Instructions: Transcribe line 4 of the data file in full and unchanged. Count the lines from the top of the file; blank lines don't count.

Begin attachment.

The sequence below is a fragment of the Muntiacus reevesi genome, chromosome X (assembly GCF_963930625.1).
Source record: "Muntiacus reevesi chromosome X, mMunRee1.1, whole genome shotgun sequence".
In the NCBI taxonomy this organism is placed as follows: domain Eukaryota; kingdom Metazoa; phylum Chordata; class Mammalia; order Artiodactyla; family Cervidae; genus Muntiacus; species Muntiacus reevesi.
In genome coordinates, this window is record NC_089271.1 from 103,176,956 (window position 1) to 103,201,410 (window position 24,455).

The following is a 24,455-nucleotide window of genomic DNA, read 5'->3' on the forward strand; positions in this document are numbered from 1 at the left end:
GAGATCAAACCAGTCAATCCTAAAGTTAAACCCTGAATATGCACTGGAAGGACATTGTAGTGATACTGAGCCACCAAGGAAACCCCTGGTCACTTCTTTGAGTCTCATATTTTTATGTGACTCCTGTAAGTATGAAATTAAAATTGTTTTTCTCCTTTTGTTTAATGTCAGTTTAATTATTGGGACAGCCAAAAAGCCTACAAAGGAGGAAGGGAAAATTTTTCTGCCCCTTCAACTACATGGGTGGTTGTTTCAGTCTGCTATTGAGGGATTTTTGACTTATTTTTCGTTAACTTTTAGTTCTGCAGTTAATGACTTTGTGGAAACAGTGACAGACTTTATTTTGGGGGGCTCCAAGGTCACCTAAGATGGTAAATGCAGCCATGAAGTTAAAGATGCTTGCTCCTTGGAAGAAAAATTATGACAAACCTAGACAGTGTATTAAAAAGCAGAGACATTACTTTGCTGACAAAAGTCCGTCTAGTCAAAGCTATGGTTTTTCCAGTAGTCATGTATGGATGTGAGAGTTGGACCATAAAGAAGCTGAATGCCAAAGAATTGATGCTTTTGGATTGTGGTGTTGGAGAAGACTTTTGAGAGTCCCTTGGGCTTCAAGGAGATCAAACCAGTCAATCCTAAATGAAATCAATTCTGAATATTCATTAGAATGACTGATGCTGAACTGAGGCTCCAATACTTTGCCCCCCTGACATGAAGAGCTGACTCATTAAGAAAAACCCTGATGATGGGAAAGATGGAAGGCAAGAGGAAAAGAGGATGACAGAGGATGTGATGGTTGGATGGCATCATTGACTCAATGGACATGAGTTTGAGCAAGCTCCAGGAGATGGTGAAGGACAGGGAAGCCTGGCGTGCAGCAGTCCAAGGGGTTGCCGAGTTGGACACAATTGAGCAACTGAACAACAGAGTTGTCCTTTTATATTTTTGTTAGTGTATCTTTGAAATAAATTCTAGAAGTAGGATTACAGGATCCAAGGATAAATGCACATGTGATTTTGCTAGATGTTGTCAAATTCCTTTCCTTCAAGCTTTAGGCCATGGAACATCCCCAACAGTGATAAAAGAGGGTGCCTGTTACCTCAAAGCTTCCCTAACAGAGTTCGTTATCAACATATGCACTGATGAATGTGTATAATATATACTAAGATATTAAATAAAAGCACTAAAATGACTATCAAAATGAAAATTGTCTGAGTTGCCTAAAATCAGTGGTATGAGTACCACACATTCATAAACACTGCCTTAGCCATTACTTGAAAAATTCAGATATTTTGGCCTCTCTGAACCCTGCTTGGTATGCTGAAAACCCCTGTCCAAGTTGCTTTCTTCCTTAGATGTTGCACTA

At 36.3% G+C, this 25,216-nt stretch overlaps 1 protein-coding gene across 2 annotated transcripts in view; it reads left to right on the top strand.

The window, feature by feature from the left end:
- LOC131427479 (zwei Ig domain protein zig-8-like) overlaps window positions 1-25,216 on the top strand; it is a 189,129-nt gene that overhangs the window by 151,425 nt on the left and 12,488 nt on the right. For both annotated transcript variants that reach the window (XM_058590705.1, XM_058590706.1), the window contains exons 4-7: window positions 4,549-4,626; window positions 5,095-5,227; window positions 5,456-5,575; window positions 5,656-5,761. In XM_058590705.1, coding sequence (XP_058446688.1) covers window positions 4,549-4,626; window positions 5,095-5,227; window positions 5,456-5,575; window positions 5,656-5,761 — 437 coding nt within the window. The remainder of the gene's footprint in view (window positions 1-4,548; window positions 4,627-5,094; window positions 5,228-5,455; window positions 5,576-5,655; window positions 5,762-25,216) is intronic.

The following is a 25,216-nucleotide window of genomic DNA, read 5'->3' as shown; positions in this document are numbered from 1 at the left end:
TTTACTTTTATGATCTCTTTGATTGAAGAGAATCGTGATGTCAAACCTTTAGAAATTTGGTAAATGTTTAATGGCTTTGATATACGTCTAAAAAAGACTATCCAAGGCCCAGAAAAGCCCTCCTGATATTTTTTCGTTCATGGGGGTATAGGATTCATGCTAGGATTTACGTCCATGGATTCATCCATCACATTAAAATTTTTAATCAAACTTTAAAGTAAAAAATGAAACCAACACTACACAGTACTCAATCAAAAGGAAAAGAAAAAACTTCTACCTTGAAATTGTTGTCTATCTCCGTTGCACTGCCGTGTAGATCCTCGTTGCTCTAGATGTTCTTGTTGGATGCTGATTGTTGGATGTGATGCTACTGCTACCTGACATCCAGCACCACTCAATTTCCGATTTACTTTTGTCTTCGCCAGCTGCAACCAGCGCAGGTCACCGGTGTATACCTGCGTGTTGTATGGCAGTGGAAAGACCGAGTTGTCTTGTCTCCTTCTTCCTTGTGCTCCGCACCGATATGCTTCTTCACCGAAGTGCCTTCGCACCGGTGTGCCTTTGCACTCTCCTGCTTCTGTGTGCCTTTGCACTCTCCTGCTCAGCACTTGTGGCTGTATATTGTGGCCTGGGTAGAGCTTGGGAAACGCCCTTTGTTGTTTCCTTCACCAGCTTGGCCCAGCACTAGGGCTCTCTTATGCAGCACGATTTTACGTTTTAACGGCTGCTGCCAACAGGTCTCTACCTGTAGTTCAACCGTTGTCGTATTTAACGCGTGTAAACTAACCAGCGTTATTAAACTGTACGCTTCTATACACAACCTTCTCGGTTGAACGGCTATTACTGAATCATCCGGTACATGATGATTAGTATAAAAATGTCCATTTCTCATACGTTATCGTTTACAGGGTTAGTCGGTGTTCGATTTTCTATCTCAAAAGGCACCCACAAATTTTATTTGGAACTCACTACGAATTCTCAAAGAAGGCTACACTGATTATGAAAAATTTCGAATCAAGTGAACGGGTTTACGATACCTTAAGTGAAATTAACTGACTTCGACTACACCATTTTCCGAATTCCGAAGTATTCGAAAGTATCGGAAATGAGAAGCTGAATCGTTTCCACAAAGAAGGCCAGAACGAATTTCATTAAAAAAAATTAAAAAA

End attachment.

In genome coordinates, this window is record NC_089271.1 from 103,176,956 (window position 1) to 103,201,410 (window position 24,455).